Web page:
When planning your garden, I encourage you to plant for every season. The winter landscape may feel bleak and lackluster but it is one of my favorite seasons.
As an Arborist, I love seeing the architecture of the garden -- the striking lines and branching habits of the trees and deciduous shrubs.
You'd be surprised how many fun flowering trees and shrubs there are to brighten the winter garden!
One such plant is the Flowering Quince (Chaenomeles speciose). The Greek origin of Chaenomeles meaning split apple and speciose meaning showy.
The quince comes in a variety of colors including white, red, and pink, and comes into bloom in late January into early February. While they are all early bloomers, my white quince blooms about a month earlier than my pinks.
The little buds and blooms clustered on these funky wooden branches add great lines to any floral centerpiece. They can stand alone in a large vase, or can be used for support to hold up the blooms of orchids or amaryllis--toss those generic bamboo stakes and spice it up with these blooming branches. The quince is versatile and delicate---simply lovely.
How to Plant Flowering Quince in Your Garden
Things to think about to find the right spot for your quince:
Size. The mature size of the variety you choose—keeping in mind you will likely be harvesting branches so your size will remain smaller than mature size.
Access to sun. The quince flowers best when in full sun, but can tolerate partial shade.
What they look like in the off-season. While the quince is spectacular when it blooms, it doesn’t look like much the rest of the year. I plant them on borders or nestled away where you can see them, but where they’re not taking up a main area of focus ---save those spots for your year-round specimens!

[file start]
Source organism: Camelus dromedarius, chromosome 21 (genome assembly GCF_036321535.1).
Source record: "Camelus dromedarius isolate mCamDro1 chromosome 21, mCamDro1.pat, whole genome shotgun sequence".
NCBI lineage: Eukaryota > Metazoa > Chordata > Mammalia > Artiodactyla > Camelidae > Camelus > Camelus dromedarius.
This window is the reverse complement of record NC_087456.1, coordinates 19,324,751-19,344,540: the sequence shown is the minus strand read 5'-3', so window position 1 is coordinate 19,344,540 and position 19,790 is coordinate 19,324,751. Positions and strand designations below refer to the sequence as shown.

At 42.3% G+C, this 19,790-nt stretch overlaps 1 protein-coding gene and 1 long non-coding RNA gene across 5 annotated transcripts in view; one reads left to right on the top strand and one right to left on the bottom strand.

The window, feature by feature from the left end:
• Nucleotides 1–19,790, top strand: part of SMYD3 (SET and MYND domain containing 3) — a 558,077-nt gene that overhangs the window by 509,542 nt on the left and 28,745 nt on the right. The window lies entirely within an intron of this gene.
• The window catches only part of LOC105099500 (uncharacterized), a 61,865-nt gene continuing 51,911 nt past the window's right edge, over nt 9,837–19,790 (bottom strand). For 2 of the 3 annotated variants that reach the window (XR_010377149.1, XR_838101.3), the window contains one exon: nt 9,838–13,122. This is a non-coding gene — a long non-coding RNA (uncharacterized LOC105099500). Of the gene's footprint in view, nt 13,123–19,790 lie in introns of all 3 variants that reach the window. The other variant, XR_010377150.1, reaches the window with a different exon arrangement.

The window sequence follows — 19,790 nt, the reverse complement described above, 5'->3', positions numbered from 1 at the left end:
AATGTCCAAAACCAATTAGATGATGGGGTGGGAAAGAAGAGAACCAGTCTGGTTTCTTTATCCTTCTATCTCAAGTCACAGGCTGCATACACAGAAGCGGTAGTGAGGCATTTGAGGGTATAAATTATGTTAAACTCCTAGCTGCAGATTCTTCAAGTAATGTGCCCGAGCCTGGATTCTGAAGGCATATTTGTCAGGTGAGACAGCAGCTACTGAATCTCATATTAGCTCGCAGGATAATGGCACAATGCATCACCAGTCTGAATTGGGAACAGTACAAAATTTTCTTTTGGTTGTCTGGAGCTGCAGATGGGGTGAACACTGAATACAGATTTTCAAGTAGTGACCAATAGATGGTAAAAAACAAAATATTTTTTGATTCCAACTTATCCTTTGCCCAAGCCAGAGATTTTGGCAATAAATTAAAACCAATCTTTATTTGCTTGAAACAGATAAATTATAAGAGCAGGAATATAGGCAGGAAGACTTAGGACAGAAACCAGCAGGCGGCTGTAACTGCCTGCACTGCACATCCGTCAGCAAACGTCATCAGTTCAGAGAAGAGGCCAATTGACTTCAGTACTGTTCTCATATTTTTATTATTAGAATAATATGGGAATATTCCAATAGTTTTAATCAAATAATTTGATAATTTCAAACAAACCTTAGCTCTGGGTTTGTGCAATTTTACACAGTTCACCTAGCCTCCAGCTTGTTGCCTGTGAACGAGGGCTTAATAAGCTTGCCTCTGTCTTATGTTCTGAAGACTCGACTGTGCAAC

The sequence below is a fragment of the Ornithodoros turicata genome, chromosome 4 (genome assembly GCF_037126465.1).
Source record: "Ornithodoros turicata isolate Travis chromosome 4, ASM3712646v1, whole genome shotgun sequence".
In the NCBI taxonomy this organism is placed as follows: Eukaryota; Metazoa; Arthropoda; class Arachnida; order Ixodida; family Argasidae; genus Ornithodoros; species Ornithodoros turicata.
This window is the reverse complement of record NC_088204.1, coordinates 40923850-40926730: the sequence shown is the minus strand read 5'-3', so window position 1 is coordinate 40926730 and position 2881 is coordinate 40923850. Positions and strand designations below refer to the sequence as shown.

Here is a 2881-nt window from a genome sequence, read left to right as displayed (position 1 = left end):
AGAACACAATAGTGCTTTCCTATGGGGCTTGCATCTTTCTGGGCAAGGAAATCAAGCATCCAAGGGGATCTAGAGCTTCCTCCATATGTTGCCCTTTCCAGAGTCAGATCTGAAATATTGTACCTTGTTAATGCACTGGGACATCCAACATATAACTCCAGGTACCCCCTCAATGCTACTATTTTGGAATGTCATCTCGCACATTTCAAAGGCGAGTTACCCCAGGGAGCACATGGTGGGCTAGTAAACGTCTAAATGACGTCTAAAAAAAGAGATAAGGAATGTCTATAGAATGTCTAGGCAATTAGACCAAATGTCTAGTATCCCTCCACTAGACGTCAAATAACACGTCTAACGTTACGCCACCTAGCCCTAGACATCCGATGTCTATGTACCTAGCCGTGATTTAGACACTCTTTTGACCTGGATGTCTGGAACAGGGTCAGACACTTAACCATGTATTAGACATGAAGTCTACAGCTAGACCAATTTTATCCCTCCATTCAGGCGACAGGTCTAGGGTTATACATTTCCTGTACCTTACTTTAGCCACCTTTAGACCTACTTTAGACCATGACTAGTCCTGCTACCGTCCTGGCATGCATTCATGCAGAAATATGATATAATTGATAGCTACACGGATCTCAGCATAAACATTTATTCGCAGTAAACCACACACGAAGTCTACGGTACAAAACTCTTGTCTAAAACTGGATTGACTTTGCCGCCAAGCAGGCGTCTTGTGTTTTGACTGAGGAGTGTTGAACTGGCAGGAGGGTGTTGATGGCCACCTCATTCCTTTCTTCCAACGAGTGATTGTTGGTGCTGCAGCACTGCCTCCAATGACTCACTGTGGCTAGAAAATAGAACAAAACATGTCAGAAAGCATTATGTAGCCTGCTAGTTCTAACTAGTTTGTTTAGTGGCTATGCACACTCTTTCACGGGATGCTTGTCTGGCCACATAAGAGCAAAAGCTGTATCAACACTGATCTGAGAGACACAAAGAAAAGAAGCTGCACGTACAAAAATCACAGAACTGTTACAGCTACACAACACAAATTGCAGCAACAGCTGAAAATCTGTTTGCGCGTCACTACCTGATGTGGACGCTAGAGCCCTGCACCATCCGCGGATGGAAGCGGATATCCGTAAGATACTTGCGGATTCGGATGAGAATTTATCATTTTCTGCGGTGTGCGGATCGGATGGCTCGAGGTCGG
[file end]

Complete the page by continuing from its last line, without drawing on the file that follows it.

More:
Access to other structures. It is ideal to plant the quince close to a structure or hardscaping (man-made features like paths or walls) where it can draw some extra warmth. With swelling buds in the winter and our crazy weather, if the quince is too exposed, the swollen buds can get burnt if the temperature drops. I recommend a frost cloth during its budding stage—weather dependent of course.
How to Care for Your Quince
The quince likes an acidic soil (pH 3.7-7). When fertilizing treat it like your azaleas or rhododendron---I prefer Hollytone which is an organic fertilizer for acid loving plants.
The quince is drought tolerant once established--always love that!
The quince blooms on old wood, which means the buds set on the previous seasons growth in the late summer. Do any structural pruning only after the quince blooms to avoid cutting off your February lovelies.
To keep a nice young plant with an open framework (my personal pruning mantra):
Remove any dead wood
Remove 1/3 of the old wood to the base of the plant. Old wood will be darker in color and loses blooming vigor with age.
Remove lateral branches that shoot into the center of the plant causing congestion. A congested framework will reduce airflow which can increase possible disease problems. Plus, I don't know about you, but I love an airy and layered plant.
When taking cuttings, prune back to a strong, outward facing bud to promote new growth toward the exterior of the plant.
Prune off lanky stems with awkwardly positioned branches--honestly, as hard as it is for me to ignore these (I have been called an aggressive pruner), I do my best to turn a blind eye, and target this funky guys the next season when I am taking cuttings!
How to Arrange your Flowering Quince
When cutting from your quince choose branches that have a habit for what you intend to use them for in your arrangement--tall for staking or lots of character and funk to add lines to a centerpiece. You’ll want to cut your quince before the buds are fully opened--once open they are more fragile.
If the temperature is near or below freezing when you cut your beauties, bring them in and place them in lukewarm water overnight before the next step.
Snip the ends again, and then take a hammer and gently tap the ends to soften the wood to allow for more water absorption. This practice is controversial and many times unnecessary, but there are certain woodies that I have found where this does make a difference, and the quince is one of them!
The swollen buds will begin opening within 1-2 weeks. If trying to time for an event, I do recommend giving then the 2 weeks. I've made this mistake and my quince didn't make the show. If your buds start opening too fast, slow them down in a cool place--like the great, outdoor walk-in cooler!
For me, the quince reminds me that the blooming bulbs and flowering trees of spring are just around the corner.
All photos by Blush Creative Photography